• Basic regulations

• Use of expert witnesses and exhibits

• Dealing with citizen participation

• Substantive areas of land use and environmental law

• Legal forms and sample documents, both in the text and accompanying CD-ROM

• Extensive checklists and a selected bibliography

• Various approaches and options for attorney fees

• Sample clauses

Post Authored by Julie Tappendorf

Tuesday, March 22, 2016

Private Foundation Must Respond to FOIA Request

In a recent circuit court decision, the DuPage County Circuit Court rendered a potentially precedent-setting decision that could have ramifications for municipal and park district foundations. Chicago Tribune v. College of DuPage.

In April, 2015, the Chicago Tribune sued the College of DuPage and the College of DuPage Foundation to obtain documents that were withheld in response to a federal grand jury subpoena the Tribune sent to both entities.  The College of DuPage later provided most, but not all of the requested documents. The Foundation did not respond, arguing that it was not subject to FOIA as a nonprofit entity that is not a subsidiary of the College.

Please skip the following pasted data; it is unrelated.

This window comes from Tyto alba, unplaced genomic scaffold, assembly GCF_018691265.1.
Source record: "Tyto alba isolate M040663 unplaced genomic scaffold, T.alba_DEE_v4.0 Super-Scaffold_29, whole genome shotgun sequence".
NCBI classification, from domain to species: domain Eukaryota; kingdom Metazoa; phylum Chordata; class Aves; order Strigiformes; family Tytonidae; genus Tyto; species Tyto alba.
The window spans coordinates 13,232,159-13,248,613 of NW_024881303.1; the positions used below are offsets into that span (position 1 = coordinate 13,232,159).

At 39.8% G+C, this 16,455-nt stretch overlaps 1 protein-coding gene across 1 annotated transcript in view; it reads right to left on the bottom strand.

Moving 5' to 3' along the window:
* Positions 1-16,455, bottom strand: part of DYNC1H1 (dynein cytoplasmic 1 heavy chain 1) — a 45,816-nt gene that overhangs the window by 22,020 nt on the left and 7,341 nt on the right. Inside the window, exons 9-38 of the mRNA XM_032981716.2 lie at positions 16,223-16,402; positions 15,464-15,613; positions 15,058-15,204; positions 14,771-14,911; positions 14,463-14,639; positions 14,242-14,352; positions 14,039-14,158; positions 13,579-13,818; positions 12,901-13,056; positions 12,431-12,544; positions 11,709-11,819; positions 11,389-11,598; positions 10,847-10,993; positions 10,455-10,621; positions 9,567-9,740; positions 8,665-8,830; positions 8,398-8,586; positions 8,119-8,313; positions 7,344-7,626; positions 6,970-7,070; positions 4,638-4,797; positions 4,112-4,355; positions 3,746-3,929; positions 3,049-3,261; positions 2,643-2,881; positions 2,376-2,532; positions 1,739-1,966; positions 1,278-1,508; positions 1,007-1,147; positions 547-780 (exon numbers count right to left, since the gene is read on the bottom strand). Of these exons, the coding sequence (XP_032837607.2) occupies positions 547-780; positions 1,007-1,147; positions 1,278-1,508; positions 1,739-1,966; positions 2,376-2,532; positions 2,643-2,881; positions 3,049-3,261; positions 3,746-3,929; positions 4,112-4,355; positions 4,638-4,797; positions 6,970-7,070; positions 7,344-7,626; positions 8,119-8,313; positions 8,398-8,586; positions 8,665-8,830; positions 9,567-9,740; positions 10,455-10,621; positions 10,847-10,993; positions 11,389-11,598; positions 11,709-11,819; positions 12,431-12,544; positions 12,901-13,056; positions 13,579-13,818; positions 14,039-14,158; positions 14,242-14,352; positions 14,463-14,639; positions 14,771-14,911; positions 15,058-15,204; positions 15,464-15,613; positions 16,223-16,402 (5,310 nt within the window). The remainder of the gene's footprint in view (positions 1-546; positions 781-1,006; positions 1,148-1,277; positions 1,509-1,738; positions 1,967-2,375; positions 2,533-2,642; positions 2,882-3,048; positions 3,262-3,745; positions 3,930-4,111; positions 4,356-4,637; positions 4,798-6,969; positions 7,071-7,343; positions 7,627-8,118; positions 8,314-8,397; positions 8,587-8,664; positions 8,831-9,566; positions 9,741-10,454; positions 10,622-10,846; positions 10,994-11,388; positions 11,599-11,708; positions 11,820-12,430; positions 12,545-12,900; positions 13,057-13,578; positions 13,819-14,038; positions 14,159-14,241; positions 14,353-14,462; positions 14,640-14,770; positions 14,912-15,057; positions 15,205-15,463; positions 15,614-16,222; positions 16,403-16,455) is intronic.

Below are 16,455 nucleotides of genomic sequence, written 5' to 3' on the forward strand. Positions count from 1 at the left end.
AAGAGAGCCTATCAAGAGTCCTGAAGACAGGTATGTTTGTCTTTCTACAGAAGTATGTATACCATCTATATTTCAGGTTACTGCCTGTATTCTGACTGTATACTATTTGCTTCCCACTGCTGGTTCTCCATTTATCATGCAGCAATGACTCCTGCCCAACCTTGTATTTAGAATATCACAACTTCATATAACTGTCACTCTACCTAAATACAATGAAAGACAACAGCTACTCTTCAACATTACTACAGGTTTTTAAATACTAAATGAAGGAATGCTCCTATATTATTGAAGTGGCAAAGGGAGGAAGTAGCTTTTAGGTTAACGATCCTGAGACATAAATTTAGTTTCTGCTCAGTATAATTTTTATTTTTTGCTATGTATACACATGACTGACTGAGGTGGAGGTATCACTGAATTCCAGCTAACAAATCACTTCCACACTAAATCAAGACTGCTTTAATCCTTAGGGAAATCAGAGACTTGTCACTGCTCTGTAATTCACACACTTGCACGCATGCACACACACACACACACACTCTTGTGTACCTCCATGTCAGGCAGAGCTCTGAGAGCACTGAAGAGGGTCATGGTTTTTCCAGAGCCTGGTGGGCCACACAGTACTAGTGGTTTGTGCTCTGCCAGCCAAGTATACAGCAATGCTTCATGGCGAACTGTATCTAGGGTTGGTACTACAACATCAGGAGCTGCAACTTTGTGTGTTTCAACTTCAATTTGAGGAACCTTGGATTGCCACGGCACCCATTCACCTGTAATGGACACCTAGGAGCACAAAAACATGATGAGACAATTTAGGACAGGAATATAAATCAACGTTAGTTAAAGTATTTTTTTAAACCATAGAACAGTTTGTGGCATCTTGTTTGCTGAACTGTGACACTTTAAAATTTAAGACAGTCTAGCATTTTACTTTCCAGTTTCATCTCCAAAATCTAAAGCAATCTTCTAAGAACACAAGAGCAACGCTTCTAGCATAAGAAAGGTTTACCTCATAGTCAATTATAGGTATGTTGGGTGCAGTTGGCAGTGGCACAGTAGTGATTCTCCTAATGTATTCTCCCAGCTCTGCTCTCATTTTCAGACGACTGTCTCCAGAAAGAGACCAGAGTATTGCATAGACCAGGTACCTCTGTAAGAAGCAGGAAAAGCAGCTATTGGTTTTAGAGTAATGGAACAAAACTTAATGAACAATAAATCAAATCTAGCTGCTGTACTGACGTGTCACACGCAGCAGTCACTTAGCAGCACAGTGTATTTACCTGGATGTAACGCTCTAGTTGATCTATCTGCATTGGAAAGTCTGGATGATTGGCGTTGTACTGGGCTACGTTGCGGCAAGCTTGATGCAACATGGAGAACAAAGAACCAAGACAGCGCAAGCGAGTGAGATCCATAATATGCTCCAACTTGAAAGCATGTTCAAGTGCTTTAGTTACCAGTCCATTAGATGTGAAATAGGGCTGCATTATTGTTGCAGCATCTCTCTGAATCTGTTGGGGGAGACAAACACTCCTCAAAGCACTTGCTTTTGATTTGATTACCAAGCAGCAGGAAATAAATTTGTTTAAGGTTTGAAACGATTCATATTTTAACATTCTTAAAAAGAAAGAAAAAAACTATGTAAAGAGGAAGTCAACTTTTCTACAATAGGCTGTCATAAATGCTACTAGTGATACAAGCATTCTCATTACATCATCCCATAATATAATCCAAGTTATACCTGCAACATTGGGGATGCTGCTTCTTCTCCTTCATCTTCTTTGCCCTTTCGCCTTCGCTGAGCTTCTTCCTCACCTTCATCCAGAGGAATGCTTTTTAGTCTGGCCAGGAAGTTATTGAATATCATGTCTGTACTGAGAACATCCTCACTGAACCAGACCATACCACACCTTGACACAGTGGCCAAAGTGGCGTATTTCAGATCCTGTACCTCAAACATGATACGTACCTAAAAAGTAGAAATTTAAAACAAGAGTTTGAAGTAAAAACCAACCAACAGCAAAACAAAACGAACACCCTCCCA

In the lawsuit, the Chicago Tribune argued that the College and the Foundation violated FOIA by refusing to respond to the subpoena.  Further, the Tribune argued that that Foundation is a subsidiary of the College, and should be similarly subject to FOIA. 

The court first addressed whether the Foundation is a public body or a subsidiary of a public body. The court acknowledged that the Foundation is a private, nonprofit corporation, with 501(c)(3) tax exempt status.  The court also noted that the Foundation was not created pursuant to any statute.  Based on the formal legal nature of the Foundation the independence of the Foundation’s Board of Directors, and the lack of any case law finding a private, nonprofit foundation to be a subsidiary of a public school, the Court found that the Foundation is not a public body, nor a subsidiary of the College. 

The court next addressed whether the Foundation possessed a public record pertaining to the transaction of public business.  Section 7(2) of FOIA provides as follows:
A public record that is not in the possession of a public body but is in the possession of a party with whom the agency has contracted to perform a governmental function on behalf of the public body, and that directly relates to the governmental function and is not otherwise exempt under this Act, shall be considered a public record of the public body, for purposes of this Act.  (emphasis added) 5 ILCS 140/7(2).